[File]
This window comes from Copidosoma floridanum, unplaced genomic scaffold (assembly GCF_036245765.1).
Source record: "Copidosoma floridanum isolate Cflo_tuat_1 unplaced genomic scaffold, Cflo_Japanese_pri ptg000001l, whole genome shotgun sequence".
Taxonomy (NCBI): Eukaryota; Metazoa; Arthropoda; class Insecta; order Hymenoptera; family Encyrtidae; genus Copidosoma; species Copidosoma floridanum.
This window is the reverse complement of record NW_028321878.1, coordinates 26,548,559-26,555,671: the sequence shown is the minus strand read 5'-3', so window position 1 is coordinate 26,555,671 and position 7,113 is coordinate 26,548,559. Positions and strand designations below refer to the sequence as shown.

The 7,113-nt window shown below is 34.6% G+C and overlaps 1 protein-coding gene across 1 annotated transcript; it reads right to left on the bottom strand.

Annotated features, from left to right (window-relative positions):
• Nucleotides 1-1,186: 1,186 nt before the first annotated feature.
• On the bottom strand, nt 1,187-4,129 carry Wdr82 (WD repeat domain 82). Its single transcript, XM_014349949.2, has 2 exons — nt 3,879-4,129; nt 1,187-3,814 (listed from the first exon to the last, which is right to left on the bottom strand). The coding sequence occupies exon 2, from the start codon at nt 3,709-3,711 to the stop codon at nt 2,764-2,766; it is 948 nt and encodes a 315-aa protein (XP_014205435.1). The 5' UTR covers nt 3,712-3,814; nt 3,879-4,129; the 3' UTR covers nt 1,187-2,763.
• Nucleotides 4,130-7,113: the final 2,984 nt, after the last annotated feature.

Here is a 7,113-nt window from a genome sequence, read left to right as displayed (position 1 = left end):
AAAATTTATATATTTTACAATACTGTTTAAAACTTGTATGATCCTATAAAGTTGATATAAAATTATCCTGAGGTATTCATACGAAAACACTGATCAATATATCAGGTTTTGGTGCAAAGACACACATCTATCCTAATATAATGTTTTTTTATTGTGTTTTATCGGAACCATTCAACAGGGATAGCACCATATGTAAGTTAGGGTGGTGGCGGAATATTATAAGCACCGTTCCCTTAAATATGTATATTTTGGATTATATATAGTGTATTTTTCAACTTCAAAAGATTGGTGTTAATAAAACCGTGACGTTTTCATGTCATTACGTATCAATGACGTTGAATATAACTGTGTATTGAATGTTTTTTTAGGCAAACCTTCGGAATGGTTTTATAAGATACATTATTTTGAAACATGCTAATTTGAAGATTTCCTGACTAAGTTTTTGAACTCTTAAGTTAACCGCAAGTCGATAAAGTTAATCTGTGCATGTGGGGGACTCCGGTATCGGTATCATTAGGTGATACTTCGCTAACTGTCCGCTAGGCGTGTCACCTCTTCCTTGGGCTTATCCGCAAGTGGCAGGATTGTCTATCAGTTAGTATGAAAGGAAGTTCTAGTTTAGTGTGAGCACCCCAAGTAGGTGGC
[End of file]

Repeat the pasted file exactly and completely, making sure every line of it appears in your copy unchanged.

This window comes from Copidosoma floridanum, unplaced genomic scaffold (assembly GCF_036245765.1).
Source record: "Copidosoma floridanum isolate Cflo_tuat_1 unplaced genomic scaffold, Cflo_Japanese_pri ptg000001l, whole genome shotgun sequence".
Taxonomy (NCBI): Eukaryota; Metazoa; Arthropoda; class Insecta; order Hymenoptera; family Encyrtidae; genus Copidosoma; species Copidosoma floridanum.
This window is the reverse complement of record NW_028321878.1, coordinates 26,548,559-26,555,671: the sequence shown is the minus strand read 5'-3', so window position 1 is coordinate 26,555,671 and position 7,113 is coordinate 26,548,559. Positions and strand designations below refer to the sequence as shown.

The 7,113-nt window shown below is 34.6% G+C and overlaps 1 protein-coding gene across 1 annotated transcript; it reads right to left on the bottom strand.

Annotated features, from left to right (window-relative positions):
• Nucleotides 1-1,186: 1,186 nt before the first annotated feature.
• On the bottom strand, nt 1,187-4,129 carry Wdr82 (WD repeat domain 82). Its single transcript, XM_014349949.2, has 2 exons — nt 3,879-4,129; nt 1,187-3,814 (listed from the first exon to the last, which is right to left on the bottom strand). The coding sequence occupies exon 2, from the start codon at nt 3,709-3,711 to the stop codon at nt 2,764-2,766; it is 948 nt and encodes a 315-aa protein (XP_014205435.1). The 5' UTR covers nt 3,712-3,814; nt 3,879-4,129; the 3' UTR covers nt 1,187-2,763.
• Nucleotides 4,130-7,113: the final 2,984 nt, after the last annotated feature.

Here is a 7,113-nt window from a genome sequence, read left to right as displayed (position 1 = left end):
AAAATTTATATATTTTACAATACTGTTTAAAACTTGTATGATCCTATAAAGTTGATATAAAATTATCCTGAGGTATTCATACGAAAACACTGATCAATATATCAGGTTTTGGTGCAAAGACACACATCTATCCTAATATAATGTTTTTTTATTGTGTTTTATCGGAACCATTCAACAGGGATAGCACCATATGTAAGTTAGGGTGGTGGCGGAATATTATAAGCACCGTTCCCTTAAATATGTATATTTTGGATTATATATAGTGTATTTTTCAACTTCAAAAGATTGGTGTTAATAAAACCGTGACGTTTTCATGTCATTACGTATCAATGACGTTGAATATAACTGTGTATTGAATGTTTTTTTAGGCAAACCTTCGGAATGGTTTTATAAGATACATTATTTTGAAACATGCTAATTTGAAGATTTCCTGACTAAGTTTTTGAACTCTTAAGTTAACCGCAAGTCGATAAAGTTAATCTGTGCATGTGGGGGACTCCGGTATCGGTATCATTAGGTGATACTTCGCTAACTGTCCGCTAGGCGTGTCACCTCTTCCTTGGGCTTATCCGCAAGTGGCAGGATTGTCTATCAGTTAGTATGAAAGGAAGTTCTAGTTTAGTGTGAGCACCCCAAGTAGGTGGC